9. Default public stuff (pngfix.js, latest scriptaculous, stylesheets, images, etc.)

Hostmonster on Rails

A client of mine recently moved their web hosting to Hostmonster, and I was tasked with migrating a Ruby on Rails application to the new server. I ran into a few snags.

First of all, I followed their tutorial.

The default rails welcome page worked fine, but I kept getting “Application Error” on everything else. The logs showed nothing. I found several message board posts pointing to the permissions on the “public” folder.  Dr. Chuck had the best article on the subject.

Dr. Chuck’s instructions fixed the problem for a month or two.  Then it stopped working again. I figured some server-side process had changed the permissions on my files. So, I set it up again. It still didn’t work.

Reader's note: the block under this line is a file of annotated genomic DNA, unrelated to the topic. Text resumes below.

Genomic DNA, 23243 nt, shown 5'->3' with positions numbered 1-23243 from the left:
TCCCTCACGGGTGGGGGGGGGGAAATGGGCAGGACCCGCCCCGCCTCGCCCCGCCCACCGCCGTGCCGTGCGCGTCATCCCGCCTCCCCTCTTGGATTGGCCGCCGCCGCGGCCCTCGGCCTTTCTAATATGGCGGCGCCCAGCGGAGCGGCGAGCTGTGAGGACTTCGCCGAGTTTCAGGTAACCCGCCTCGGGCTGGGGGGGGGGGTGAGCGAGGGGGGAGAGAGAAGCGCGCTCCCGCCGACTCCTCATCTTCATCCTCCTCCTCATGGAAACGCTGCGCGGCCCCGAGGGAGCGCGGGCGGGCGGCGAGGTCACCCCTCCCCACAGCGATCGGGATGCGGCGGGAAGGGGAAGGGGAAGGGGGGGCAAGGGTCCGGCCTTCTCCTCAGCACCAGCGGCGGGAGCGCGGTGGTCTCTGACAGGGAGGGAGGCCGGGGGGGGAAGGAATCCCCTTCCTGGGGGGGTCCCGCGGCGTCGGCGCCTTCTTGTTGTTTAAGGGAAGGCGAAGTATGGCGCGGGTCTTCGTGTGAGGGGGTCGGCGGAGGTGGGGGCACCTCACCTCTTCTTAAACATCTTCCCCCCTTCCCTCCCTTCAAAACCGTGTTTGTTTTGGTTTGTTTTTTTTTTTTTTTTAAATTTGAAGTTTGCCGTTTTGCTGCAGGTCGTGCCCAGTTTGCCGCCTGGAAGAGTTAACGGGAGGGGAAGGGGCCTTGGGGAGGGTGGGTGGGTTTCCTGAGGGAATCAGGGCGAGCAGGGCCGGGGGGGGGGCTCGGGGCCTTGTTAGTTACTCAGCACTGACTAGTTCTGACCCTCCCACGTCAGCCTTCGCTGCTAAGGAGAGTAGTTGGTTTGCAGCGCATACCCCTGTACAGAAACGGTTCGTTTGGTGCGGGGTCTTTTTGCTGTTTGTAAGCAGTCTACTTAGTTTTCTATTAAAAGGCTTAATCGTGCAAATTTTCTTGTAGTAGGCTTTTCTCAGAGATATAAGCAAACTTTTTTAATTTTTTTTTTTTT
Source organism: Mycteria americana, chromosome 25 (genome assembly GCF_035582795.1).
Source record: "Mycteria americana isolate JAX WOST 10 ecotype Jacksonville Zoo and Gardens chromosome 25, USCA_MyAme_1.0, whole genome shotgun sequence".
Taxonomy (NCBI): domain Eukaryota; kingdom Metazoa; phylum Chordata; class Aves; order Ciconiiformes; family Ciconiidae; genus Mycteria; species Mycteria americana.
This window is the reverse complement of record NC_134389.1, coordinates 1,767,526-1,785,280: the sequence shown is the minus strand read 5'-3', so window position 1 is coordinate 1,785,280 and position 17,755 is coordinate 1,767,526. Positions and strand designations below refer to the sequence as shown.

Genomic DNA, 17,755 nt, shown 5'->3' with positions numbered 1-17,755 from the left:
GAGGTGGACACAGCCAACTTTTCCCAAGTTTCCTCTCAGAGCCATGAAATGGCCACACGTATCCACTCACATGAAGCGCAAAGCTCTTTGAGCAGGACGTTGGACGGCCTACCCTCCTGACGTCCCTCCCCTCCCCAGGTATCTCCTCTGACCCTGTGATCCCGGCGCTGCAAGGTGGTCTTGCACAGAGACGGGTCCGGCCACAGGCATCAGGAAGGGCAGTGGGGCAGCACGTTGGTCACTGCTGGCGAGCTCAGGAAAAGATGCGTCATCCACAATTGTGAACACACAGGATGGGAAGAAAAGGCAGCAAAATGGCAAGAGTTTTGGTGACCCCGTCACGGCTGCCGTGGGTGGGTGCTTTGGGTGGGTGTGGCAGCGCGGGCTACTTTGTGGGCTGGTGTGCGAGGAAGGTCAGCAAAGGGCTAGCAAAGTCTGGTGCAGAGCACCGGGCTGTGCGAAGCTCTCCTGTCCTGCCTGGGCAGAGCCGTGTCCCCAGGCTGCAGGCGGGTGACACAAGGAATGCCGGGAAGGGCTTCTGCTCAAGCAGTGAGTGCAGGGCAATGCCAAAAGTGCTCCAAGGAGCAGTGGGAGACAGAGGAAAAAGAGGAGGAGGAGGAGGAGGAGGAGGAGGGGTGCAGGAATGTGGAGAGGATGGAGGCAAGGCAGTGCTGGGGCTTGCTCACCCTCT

I actually had to contact tech support. A couple of days later they responded with the solution (thankfully, this isn’t a mission-critical app). Hostmonster had recently updated to a newer version of Rails. So, I just commented out the version in the rails environment file:

#RAILS_GEM_VERSION = '1.2.5' unless defined? RAILS_GEM_VERSION

I believe that tells the application to use whatever version of rails it can find (the most recent version on the server). Since version 1.2.5 had apparently been replaced with 1.2.6, removing the declaration for 1.2.5 fixed the problem.

The part that still confuses me is, I had tried generating the application from scratch while logged into the Hostmonster server (via ssh). Doing so still generated an environment.rb file for version 1.2.5.

Of course, the other part that confuses me is why did 1.2.5 stop working?  When I update my own servers with ‘gem update’, I keep old versions available for backwards compatibility of existing rails apps. As far as I know, there is no problem doing it this way. Am I wrong?

Converting DivX files to mpegs for an NTSC DVD